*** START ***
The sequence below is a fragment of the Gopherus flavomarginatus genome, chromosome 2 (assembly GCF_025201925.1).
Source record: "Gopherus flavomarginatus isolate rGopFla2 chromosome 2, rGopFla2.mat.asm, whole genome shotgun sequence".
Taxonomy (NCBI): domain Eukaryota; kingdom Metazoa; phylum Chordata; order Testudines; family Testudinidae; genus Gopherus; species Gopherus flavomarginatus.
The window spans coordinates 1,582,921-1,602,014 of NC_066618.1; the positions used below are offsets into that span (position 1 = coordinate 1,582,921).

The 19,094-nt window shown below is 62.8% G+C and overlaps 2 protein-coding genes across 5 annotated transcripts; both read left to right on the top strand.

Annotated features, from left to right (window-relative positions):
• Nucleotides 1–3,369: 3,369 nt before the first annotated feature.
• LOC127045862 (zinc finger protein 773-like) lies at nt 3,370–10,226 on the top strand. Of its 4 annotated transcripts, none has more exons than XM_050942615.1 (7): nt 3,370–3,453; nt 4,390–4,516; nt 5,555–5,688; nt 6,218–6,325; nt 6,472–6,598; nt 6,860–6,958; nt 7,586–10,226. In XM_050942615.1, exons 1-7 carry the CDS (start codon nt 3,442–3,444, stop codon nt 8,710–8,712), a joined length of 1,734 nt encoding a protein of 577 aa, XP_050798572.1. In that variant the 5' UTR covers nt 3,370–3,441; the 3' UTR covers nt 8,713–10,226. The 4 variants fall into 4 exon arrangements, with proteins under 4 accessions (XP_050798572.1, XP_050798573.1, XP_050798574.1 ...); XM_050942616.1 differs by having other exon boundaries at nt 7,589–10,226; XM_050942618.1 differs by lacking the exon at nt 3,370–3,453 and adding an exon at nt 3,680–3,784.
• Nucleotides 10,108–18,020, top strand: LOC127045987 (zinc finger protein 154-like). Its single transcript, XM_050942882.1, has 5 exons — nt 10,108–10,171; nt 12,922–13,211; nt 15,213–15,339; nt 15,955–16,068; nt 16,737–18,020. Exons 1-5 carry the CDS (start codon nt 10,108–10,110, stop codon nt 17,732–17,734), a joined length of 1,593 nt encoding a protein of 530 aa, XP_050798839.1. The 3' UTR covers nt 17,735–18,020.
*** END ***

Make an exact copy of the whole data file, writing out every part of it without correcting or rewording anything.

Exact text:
The sequence below is a fragment of the Gopherus flavomarginatus genome, chromosome 2 (assembly GCF_025201925.1).
Source record: "Gopherus flavomarginatus isolate rGopFla2 chromosome 2, rGopFla2.mat.asm, whole genome shotgun sequence".
Taxonomy (NCBI): domain Eukaryota; kingdom Metazoa; phylum Chordata; order Testudines; family Testudinidae; genus Gopherus; species Gopherus flavomarginatus.
The window spans coordinates 1,582,921-1,602,014 of NC_066618.1; the positions used below are offsets into that span (position 1 = coordinate 1,582,921).

The 19,094-nt window shown below is 62.8% G+C and overlaps 2 protein-coding genes across 5 annotated transcripts; both read left to right on the top strand.

Annotated features, from left to right (window-relative positions):
• Nucleotides 1–3,369: 3,369 nt before the first annotated feature.
• LOC127045862 (zinc finger protein 773-like) lies at nt 3,370–10,226 on the top strand. Of its 4 annotated transcripts, none has more exons than XM_050942615.1 (7): nt 3,370–3,453; nt 4,390–4,516; nt 5,555–5,688; nt 6,218–6,325; nt 6,472–6,598; nt 6,860–6,958; nt 7,586–10,226. In XM_050942615.1, exons 1-7 carry the CDS (start codon nt 3,442–3,444, stop codon nt 8,710–8,712), a joined length of 1,734 nt encoding a protein of 577 aa, XP_050798572.1. In that variant the 5' UTR covers nt 3,370–3,441; the 3' UTR covers nt 8,713–10,226. The 4 variants fall into 4 exon arrangements, with proteins under 4 accessions (XP_050798572.1, XP_050798573.1, XP_050798574.1 ...); XM_050942616.1 differs by having other exon boundaries at nt 7,589–10,226; XM_050942618.1 differs by lacking the exon at nt 3,370–3,453 and adding an exon at nt 3,680–3,784.
• Nucleotides 10,108–18,020, top strand: LOC127045987 (zinc finger protein 154-like). Its single transcript, XM_050942882.1, has 5 exons — nt 10,108–10,171; nt 12,922–13,211; nt 15,213–15,339; nt 15,955–16,068; nt 16,737–18,020. Exons 1-5 carry the CDS (start codon nt 10,108–10,110, stop codon nt 17,732–17,734), a joined length of 1,593 nt encoding a protein of 530 aa, XP_050798839.1. The 3' UTR covers nt 17,735–18,020.